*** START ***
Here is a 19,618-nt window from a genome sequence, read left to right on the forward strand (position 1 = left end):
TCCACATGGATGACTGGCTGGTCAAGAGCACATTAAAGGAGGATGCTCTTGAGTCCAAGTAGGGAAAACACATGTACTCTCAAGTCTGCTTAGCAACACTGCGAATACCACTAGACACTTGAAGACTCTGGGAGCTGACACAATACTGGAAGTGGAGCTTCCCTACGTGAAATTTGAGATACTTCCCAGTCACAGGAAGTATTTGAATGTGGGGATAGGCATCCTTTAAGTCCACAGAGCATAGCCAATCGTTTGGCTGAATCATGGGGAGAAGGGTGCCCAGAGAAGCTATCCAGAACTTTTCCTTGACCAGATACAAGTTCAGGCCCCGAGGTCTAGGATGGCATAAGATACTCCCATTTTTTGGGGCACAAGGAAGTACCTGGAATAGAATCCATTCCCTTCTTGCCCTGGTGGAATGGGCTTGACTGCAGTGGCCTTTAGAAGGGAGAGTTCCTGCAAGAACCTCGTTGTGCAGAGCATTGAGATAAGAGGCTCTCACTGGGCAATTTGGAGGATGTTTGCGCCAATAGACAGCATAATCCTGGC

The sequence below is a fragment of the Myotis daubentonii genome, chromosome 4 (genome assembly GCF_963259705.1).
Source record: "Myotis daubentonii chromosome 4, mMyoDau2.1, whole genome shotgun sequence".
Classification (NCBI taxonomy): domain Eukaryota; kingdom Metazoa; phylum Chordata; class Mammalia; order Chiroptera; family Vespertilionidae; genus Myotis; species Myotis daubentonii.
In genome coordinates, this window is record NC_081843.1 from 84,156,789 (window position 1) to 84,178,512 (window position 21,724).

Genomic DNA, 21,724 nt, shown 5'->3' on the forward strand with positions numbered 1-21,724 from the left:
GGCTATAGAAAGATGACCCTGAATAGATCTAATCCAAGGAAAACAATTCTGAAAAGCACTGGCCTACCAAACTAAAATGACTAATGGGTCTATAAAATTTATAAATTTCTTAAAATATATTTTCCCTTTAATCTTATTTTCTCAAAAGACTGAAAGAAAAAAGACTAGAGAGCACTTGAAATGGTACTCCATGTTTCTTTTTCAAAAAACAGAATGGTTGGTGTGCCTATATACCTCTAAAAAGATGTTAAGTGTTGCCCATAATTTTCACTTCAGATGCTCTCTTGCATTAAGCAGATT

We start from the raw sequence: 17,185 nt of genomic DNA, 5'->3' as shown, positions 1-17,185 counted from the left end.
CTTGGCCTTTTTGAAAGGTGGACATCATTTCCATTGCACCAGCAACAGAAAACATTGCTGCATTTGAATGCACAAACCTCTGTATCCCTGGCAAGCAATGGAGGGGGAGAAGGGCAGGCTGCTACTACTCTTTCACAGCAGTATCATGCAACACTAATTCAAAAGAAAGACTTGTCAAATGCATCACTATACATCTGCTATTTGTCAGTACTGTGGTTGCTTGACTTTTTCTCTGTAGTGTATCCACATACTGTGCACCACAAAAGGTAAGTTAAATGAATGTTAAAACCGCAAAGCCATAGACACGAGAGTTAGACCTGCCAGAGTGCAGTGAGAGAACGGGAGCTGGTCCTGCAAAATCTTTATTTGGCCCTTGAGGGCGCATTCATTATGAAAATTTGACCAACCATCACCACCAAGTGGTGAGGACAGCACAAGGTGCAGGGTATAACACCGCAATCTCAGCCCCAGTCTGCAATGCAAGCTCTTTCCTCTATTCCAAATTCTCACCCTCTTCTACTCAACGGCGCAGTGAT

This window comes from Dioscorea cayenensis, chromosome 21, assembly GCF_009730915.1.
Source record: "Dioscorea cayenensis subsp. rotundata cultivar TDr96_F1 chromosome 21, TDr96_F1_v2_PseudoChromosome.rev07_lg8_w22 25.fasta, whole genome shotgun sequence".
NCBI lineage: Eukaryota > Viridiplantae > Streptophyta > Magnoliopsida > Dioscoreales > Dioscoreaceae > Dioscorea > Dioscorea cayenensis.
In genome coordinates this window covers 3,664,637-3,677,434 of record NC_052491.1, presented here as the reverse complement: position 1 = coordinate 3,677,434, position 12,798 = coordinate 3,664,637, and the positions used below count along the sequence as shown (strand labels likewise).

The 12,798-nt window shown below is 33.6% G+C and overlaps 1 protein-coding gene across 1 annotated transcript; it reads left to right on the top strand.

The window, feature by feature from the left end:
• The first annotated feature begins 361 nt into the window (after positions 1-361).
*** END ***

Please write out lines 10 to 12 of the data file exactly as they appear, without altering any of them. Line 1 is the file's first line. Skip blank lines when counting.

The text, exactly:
CTTGGCCTTTTTGAAAGGTGGACATCATTTCCATTGCACCAGCAACAGAAAACATTGCTGCATTTGAATGCACAAACCTCTGTATCCCTGGCAAGCAATGGAGGGGGAGAAGGGCAGGCTGCTACTACTCTTTCACAGCAGTATCATGCAACACTAATTCAAAAGAAAGACTTGTCAAATGCATCACTATACATCTGCTATTTGTCAGTACTGTGGTTGCTTGACTTTTTCTCTGTAGTGTATCCACATACTGTGCACCACAAAAGGTAAGTTAAATGAATGTTAAAACCGCAAAGCCATAGACACGAGAGTTAGACCTGCCAGAGTGCAGTGAGAGAACGGGAGCTGGTCCTGCAAAATCTTTATTTGGCCCTTGAGGGCGCATTCATTATGAAAATTTGACCAACCATCACCACCAAGTGGTGAGGACAGCACAAGGTGCAGGGTATAACACCGCAATCTCAGCCCCAGTCTGCAATGCAAGCTCTTTCCTCTATTCCAAATTCTCACCCTCTTCTACTCAACGGCGCAGTGAT

This window comes from Dioscorea cayenensis, chromosome 21, assembly GCF_009730915.1.
Source record: "Dioscorea cayenensis subsp. rotundata cultivar TDr96_F1 chromosome 21, TDr96_F1_v2_PseudoChromosome.rev07_lg8_w22 25.fasta, whole genome shotgun sequence".